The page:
With funding from the ESRC, researchers at the CBU, working with colleagues at Royal Holloway and UCL have used a laboratory model of reading acquisition to compare different teaching methods for learning to read. A study published in 2017 trained adults to read a new language, printed in unfamiliar symbols, and then measured their learning with reading tests and functional MRI brain scans. This research showed clear advantages of phonics teaching compared to other, whole-word teaching methods. Training focused on the meanings of words did not lead to better reading comprehension. Whereas, reading that is taught using phonics led to equally good comprehension and significantly better performance at reading aloud. fMRI scans revealed that phonics reading led to reduced processing effort in the same brain systems used for reading English orthography. This paper was awarded the 2018 Cognitive Section award from the British Psychological Society.
Follow-on research from the same team published in 2019 used fMRI to map the processing stages in ventral occipitotemporal cortex that support the translation of visual symbols into the sounds and meanings of words. In a further study published in 2021, they compared readers that are required to ‘discover’ spelling-to-sound and spelling-to-meaning regularities solely through experience, and learners who received explicit instruction (similar to phonics) on these regularities. In addition to more rapid learning, this study showed dramatic improvements in generalisation – the ability to read and understand new words – in learners taught with explicit, phonics-style instruction compared to discovery learning.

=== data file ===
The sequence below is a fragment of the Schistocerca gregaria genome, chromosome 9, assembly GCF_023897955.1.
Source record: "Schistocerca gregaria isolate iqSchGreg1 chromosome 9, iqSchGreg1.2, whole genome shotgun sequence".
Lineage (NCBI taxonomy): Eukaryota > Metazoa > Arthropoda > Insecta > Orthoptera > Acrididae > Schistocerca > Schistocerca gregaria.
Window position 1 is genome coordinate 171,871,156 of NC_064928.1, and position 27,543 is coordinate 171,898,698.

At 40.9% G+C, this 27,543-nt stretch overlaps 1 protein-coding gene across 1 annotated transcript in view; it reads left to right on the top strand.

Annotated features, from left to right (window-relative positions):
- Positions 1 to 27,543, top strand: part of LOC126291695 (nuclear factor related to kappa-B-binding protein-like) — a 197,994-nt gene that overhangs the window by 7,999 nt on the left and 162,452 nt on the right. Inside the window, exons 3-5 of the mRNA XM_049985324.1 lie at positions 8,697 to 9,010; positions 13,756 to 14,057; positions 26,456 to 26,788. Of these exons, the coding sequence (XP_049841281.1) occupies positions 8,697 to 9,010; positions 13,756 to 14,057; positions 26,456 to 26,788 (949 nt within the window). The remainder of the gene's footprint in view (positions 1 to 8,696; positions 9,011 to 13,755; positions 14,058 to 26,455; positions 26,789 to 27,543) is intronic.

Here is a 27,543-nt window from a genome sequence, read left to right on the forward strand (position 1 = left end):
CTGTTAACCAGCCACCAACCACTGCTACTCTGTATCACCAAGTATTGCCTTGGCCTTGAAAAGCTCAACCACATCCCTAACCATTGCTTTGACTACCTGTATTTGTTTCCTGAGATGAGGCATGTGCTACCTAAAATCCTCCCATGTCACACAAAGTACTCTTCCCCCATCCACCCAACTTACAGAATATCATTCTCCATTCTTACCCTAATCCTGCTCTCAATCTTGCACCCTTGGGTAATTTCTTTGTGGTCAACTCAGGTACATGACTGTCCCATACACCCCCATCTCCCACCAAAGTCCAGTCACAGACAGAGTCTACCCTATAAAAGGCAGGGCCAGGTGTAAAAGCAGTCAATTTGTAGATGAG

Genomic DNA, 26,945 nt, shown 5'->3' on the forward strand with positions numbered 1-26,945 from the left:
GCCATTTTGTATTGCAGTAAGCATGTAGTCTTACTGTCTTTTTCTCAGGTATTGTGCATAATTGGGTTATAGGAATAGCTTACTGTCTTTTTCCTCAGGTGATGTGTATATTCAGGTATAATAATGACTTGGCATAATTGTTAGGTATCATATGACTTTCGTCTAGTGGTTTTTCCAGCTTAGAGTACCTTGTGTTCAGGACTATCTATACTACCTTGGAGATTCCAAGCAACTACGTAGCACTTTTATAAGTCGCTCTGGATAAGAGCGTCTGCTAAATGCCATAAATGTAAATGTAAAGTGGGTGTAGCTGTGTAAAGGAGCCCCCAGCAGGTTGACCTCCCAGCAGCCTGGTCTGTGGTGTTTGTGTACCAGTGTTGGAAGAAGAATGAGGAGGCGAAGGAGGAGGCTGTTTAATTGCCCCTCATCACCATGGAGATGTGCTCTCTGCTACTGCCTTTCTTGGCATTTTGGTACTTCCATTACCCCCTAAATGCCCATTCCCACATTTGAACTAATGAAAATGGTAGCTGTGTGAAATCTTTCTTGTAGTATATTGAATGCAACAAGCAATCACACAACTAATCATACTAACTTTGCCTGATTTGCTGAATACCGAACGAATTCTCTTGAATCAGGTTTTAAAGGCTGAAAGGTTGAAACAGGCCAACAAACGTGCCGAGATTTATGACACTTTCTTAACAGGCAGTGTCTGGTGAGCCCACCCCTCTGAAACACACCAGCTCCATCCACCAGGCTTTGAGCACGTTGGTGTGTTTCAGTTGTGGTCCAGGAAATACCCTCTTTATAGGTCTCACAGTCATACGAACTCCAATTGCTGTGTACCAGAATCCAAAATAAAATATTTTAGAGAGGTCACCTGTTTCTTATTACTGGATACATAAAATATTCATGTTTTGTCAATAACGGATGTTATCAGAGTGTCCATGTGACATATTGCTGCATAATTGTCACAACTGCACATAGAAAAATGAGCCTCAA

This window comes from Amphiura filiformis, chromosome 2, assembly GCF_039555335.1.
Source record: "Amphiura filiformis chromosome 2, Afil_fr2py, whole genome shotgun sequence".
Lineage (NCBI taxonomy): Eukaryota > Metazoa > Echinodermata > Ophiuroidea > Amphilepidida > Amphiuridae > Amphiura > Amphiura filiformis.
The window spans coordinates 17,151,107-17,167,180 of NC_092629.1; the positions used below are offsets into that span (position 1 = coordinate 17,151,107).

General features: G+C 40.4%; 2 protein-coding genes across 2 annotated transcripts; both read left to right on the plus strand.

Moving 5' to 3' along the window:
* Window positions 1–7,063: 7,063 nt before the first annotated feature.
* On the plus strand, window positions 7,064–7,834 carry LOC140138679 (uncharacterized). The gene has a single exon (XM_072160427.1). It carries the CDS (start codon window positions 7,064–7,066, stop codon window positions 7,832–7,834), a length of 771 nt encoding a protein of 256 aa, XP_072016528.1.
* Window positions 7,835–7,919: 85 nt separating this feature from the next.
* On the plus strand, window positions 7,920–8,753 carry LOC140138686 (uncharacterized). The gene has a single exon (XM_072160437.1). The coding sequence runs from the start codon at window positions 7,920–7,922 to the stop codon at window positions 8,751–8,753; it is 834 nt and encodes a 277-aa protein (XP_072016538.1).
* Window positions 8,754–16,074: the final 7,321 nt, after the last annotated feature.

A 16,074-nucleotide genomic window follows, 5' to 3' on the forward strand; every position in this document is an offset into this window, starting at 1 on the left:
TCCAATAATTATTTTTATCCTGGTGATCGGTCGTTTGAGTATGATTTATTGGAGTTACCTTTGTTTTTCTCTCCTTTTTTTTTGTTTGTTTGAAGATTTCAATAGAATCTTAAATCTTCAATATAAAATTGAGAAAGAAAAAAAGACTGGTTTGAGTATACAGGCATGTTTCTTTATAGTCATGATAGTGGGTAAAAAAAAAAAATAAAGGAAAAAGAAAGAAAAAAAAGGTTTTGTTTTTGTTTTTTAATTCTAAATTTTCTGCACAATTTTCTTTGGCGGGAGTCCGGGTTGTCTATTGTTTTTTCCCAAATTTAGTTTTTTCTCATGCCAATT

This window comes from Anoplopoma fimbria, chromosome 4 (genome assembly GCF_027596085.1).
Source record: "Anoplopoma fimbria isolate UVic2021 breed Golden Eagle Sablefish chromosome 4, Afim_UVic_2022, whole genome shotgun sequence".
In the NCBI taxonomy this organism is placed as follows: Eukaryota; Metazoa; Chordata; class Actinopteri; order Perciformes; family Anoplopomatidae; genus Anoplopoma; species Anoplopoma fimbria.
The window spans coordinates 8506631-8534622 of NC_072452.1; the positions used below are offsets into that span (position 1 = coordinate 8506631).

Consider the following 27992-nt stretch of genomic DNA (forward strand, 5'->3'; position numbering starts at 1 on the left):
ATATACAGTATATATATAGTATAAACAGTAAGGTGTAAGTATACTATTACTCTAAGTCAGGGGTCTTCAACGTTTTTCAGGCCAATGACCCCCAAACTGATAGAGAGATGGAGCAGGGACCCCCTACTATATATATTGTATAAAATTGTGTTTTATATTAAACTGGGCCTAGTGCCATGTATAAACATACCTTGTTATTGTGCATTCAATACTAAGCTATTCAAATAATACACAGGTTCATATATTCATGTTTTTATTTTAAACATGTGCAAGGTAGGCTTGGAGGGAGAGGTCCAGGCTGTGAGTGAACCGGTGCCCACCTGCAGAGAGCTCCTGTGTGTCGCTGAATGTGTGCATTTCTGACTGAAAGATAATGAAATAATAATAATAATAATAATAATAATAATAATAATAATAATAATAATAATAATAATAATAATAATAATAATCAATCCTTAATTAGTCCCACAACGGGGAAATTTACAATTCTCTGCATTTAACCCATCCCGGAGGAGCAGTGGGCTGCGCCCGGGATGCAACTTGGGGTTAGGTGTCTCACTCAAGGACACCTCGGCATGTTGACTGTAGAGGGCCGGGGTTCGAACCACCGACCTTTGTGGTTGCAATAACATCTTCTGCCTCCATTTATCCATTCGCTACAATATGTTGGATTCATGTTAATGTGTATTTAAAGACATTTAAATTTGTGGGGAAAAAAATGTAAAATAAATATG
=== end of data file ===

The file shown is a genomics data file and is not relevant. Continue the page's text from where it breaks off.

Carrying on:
In combination, these findings help explain the benefits of explicit, phonics instruction for beginning readers. This work reinforces the important of evidence-based teaching methods in ensuring that all pupils have the opportunity to develop strong reading skills in their first years at school.
Published papers on these studies are as follows:
Taylor, J.S.H, Davis, M.H., Rastle, K. (2017) Comparing and validating methods of reading instruction using behavioural and neural findings in an artificial orthography. Journal of Experimental Psychology: General, 146(6), 826-858
Taylor, J.S.H. Davis, M.H., & Rastle, K. (2019) Informing methods of reading instruction with cognitive psychology and cognitive neuroscience. BPS Cognitive Psychology Bulletin, Issue 4, Spring 2019
Taylor, J.S.H., Davis, M.H., Rastle, K. (2019) Mapping visual symbols onto spoken language along the ventral visual stream. Proceedings of the National Academy of Sciences: USA, 116(36), 17723-17728
Rastle, K., Lally, C., Davis, M.H., Taylor, J.S.H (2021) The dramatic impact of explicit instruction on learning to read in a new writing system. Psychological Science, 32(4), 471-484
In our everyday life, we often encounter speech that is hard to hear and understand. This can be due to the noise of a busy pub, hearing someone with an unfamiliar accent, or for speech heard over a bad telephone line. All of these problems are exacerbated for people with impaired hearing; the most common sensory impairment in ageing individuals.
One thing that helps when watching TV is to use written subtitles that accompany difficult-to hear speech. Our research has shown that written subtitles not only enhance understanding and make speech sound clearer, they also help listeners to ‘tune-in’ so that they can better understand degraded speech even without subtitles. Measures of brain activity before, during and after this form of perceptual learning showed that subtitles help by reducing brain responses associated with “prediction error”. A simple model of these processes helps explain the brain mechanisms responsible for learning to understand degraded speech.